Suicide in patients with cancer is most common in the first months after a diagnosis. With an overall risk that is already twice that of the general population, the risk increases to as much as 13 times the average suicide risk in those newly diagnosed with cancer.
Suicide in patients with cancer is most common in the first months after a diagnosis (Johnson, Garlow, Brawley, & Master, 2012). With an overall risk that is already twice that of the general population, the risk increases to as much as 13 times the average suicide risk in those newly diagnosed with cancer (Kumar, Chaudhary, Soni, & Jha, 2017). Current policies at the University of Kansas Cancer Center only address how to respond to suicidal ideation in the inpatient care areas. Fewer resources are available in ambulatory settings.
I was particularly motivated by the issue of suicidal ideation in the ambulatory care setting when a nurse colleague came to me in distress because she did not have the tools to assist a young patient diagnosed with melanoma who was suicidal. As the assistant director of nursing practice, my role includes improving patient outcomes, as well as enhancing the quality and safety of patient care. Upon recognizing this gap in supporting ambulatory clinical care, a partnership with our psychiatry department was cultivated. Together, nursing leaders and onco-psychologists incorporated evidence into ambulatory procedural practices and policy development.
Our education strategy was to bring awareness to ambulatory staff about the vulnerability of certain cancer diagnoses in which suicide is more common: lung, prostate, pancreatic, esophageal, stomach, and head and neck cancers. To raise staff awareness, standardized training was produced for ambulatory clinicians on how to manage telephone calls from patients who express suicidal thoughts. Advanced practice providers (APPs) across all eight cancer center locations were trained to assess and triage patients by using a crisis safety planning worksheet. The training methodology consisted of a Microsoft PowerPoint® presentation followed by case scenario simulations to engage the learners in the process. Another aspect was the development of a “badge buddy,” a quick reference tool for clinicians to clip onto their work ID badges to help them manage suicide calls and provide hotline numbers to patients.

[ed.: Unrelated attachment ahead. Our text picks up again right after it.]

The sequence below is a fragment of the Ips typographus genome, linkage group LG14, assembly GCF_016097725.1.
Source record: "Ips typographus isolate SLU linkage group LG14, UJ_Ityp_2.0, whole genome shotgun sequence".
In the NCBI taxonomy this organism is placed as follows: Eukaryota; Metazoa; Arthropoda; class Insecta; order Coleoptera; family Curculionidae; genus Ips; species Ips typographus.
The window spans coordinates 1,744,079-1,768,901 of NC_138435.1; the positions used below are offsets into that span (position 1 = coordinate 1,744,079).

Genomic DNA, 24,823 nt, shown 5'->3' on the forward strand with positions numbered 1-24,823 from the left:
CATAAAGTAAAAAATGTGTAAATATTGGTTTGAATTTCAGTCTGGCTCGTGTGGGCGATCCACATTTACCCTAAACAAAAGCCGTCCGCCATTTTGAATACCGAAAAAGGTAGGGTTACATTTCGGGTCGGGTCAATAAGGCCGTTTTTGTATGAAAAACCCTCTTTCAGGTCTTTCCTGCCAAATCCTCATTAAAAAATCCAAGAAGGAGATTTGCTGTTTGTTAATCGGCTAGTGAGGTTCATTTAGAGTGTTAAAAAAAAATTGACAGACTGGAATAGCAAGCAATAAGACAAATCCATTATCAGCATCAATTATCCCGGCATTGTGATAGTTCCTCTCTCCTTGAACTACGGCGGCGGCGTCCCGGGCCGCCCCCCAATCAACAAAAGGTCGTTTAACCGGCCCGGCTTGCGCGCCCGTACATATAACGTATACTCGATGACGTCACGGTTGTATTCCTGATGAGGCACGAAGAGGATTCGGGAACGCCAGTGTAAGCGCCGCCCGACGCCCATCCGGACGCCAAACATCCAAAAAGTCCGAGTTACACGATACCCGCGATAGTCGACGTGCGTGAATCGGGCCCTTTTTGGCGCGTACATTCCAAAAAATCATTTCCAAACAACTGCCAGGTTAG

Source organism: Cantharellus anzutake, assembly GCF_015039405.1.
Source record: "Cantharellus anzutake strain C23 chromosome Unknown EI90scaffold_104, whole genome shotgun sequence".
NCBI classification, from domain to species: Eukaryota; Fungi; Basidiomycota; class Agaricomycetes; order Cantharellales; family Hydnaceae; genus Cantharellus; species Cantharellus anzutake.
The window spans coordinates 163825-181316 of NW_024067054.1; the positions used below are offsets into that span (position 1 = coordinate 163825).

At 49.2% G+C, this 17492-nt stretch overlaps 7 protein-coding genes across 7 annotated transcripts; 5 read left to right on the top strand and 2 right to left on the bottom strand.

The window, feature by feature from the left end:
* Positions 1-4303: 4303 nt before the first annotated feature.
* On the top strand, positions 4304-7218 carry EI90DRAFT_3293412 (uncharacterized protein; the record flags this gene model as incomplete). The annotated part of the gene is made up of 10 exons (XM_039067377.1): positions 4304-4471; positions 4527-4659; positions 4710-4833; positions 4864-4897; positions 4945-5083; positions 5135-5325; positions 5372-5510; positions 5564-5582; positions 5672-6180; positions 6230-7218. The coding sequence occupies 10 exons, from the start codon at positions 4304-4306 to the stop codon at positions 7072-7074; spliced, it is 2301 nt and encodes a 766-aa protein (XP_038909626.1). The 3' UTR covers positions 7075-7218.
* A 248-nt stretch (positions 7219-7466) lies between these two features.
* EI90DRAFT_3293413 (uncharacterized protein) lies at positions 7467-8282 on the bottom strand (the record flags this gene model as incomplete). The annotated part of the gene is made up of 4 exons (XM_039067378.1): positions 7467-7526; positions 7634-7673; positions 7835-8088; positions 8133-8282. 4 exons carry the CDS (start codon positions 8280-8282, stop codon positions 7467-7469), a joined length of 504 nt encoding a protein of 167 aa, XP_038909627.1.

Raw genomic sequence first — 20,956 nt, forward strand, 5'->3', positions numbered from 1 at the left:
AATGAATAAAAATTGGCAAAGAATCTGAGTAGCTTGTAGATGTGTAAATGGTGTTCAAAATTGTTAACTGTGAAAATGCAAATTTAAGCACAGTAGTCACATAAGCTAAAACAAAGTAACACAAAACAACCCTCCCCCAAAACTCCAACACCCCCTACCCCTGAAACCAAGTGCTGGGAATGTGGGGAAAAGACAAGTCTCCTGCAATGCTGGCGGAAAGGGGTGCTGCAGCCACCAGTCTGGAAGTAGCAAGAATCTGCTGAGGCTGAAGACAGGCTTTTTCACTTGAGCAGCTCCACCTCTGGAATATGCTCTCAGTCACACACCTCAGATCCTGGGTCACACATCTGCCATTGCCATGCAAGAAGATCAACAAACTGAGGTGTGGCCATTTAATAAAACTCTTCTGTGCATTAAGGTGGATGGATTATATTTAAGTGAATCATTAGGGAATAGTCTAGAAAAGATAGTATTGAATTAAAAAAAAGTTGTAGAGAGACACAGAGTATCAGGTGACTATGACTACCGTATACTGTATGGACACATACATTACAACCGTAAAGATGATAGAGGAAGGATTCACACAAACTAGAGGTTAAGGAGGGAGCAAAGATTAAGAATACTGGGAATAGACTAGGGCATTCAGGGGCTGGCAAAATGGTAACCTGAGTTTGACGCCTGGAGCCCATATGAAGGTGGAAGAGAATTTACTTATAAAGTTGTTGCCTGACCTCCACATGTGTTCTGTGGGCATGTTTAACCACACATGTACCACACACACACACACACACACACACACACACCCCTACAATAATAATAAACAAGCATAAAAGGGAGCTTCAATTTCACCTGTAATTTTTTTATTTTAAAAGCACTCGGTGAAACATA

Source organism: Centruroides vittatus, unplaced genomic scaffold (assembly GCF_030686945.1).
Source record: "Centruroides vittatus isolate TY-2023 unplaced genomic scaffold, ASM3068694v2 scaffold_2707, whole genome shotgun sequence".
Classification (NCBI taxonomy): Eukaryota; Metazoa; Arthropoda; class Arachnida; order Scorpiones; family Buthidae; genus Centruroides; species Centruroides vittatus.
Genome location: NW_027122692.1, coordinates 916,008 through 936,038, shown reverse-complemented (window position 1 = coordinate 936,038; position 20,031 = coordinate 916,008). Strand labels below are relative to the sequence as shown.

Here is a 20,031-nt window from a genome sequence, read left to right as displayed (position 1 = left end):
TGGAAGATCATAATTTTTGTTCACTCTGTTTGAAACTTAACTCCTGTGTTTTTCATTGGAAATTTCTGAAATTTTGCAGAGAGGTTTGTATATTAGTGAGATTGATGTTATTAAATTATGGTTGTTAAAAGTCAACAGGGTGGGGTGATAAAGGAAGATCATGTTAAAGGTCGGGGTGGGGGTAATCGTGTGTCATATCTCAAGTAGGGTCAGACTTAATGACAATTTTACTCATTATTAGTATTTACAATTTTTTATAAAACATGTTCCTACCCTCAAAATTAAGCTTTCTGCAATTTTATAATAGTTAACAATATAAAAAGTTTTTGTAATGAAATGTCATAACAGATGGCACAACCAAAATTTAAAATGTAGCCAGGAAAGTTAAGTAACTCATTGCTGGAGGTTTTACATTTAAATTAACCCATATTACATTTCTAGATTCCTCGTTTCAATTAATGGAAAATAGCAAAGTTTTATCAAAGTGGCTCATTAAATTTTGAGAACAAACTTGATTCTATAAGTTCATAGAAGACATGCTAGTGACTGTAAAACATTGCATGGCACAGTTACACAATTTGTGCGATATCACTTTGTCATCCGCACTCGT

With limited accessibility to on-site psychologists at eight distinct cancer center locations, patients were referred to our APPs for assessment and triage. If a patient answered “yes” to a suicide question on the high-risk needs assessment, the APP was instructed to use the Columbia–Suicide Severity Rating Scale Screen (C-SSRS) to gather detailed information that resulted in three possible workflow outcomes: (a) the APP will refer the patient for an appointment with a psychologist when presented with ideation without means/plan or intent to harm self; (b) the APP will refer to a prompt psychologist appointment plus crisis safety planning for patients with ideation with means/plan but no intent to harm self; and (c) the APP will admit the patient to the hospital to assess for imminent threat when the patient has ideation with means/plan and intent to harm self.
By more accurately identifying at-risk patients, the C-SSRS allows our ambulatory resources to be focused on those who need them most and reduce unnecessary interventions on individuals who would have been otherwise misidentified as a risk. Patients avoid unnecessary hospitalization. Being knowledgeable and skilled with suicide screening can save lives and decrease heightened distress. As an oncology nurse practicing in the ambulatory setting, assessing and triaging for interventions connects me to my patients, validates their feelings, and provides a safe environment for them to express their emotions.
About the Author(s)
Thu Janes, DNP, MS, RN, NE-BC, is an assistant director of nursing practice at the University of Kansas Cancer Center in Westwood. Janes can be reached at email@example.com, with copy to CJONEditor@ons.org.
Johnson, T.V., Garlow, S.J., Brawley, O.W., & Master, V.A. (2012). Peak window of suicides occurs with the first month of diagnosis: Implications for clinical oncology. Psycho-Oncology, 21, 351–356.
Kumar, V., Chaudhary, N., Soni, P., & Jha, P. (2017). Suicide rates in cancer patients in the current era in United States. American Journal of Psychiatry, 12, 11–14.